Your Week 2 Action Plan: Start Small Win Big 2015
Step 2: Innovate
Editor’s note: This is the second of eight installments for SUCCESS‘s 3rd annual Start Small Win Big entrepreneur challenge. Check out last week’s installment.
The word innovation gets tossed around a lot in business. Unfortunately it’s often used in a way that can easily intimidate would-be entrepreneurs, giving the impression that you must be a totally out-of-the-box thinker like Mark Zuckerberg or Steve Jobs to successfully innovate.
But, actually, just about anyone can originate a concept that can lead to a thriving business. Often innovation comes from providing a product or service similar to what already exists, but doing it a little differently, targeting a different customer base or filling an unmet need.
This week your homework is to brainstorm or flesh out your innovative business ideas. This will be fun, so start thinking with your creativity cap.
• Assemble an informal group of friends, family members, co-workers and others. Between 5 and 20 people will keep the group manageable while still providing diversity. You can do this in person or go online to create a Google Hangout or group chat.
• Ask the group what problems or needs in their daily lives (including their jobs, personal lives and family lives) lack solutions.
• Working together, generate ideas for solving those problems or filling those needs. Consider existing business models and how they might be applied to the problem you’re trying to solve or the need you’re trying to fill. It’s ok if they’re far-fetched or already exist in some form. The point of the exercise is to flex your problem solving muscle.
Here’s an example to get you started:
Suppose several people in your group are parents who work until 6 p.m. but whose school-age children have extracurricular lessons and sports and need to be chauffeured from 3 to 6 every afternoon. What business ideas can you generate from this problem/need?
• An “Uber for kids” that pays a trusted network of parents to provide after-school rides for children to their various activities.
• Mobile extracurricular programs that come to local schools after-hours so kids don’t have to leave the premises for lessons.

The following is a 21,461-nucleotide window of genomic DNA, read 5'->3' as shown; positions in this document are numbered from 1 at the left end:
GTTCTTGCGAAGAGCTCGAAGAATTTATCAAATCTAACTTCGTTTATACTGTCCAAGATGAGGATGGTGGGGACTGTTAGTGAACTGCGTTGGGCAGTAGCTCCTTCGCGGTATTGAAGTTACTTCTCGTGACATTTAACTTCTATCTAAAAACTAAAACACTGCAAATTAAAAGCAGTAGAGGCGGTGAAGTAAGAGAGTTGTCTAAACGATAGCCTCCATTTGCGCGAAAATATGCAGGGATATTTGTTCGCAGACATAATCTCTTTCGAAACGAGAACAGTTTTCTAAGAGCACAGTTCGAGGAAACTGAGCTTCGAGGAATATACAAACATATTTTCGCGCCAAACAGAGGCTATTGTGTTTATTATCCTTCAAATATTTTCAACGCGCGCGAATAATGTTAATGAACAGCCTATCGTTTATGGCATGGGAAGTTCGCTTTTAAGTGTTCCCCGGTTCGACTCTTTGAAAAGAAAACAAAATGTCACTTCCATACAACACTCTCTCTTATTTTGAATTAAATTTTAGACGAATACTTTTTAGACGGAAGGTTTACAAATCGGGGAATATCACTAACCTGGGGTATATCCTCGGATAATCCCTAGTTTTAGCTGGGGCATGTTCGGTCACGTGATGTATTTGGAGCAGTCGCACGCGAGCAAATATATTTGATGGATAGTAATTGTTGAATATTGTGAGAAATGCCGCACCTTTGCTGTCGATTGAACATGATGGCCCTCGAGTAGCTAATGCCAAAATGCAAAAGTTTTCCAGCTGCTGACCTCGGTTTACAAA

• Virtual lessons so kids can learn, say, how to play the violin via a live or recorded instructor on-screen.
• Extracurricular activities that include transportation from local schools and drop-off at home afterward.
Once you’ve got your list of ideas, narrow them down to your favorite problem and solution. What interests you most? What is most feasible based on your skills, experience, connections and startup capital? If you’re tech-savvy (or know someone who is), the virtual lessons could work out. If you’re part of a large network of trusted parents, the “Uber for kids” might be most viable.
Do your homework by researching online to see if anyone else is already doing your top ideas. In 99.9 percent of cases, someone will be. That’s OK. You just need to find out:
• Is there room for competition?
• What can you do that they aren’t doing?
• What market can you serve that they aren’t serving?
• Can you do it better/cheaper/faster?
• Can you make more of a marketing splash?
By thinking creatively about what you and your friends need, you, too, can come up with innovative ideas for a potential business. See? You can be the Steve Jobs of your niche.
Share in the comments below: Which was your favorite problem and solution? How did this exercise flex your creative problem solving muscle?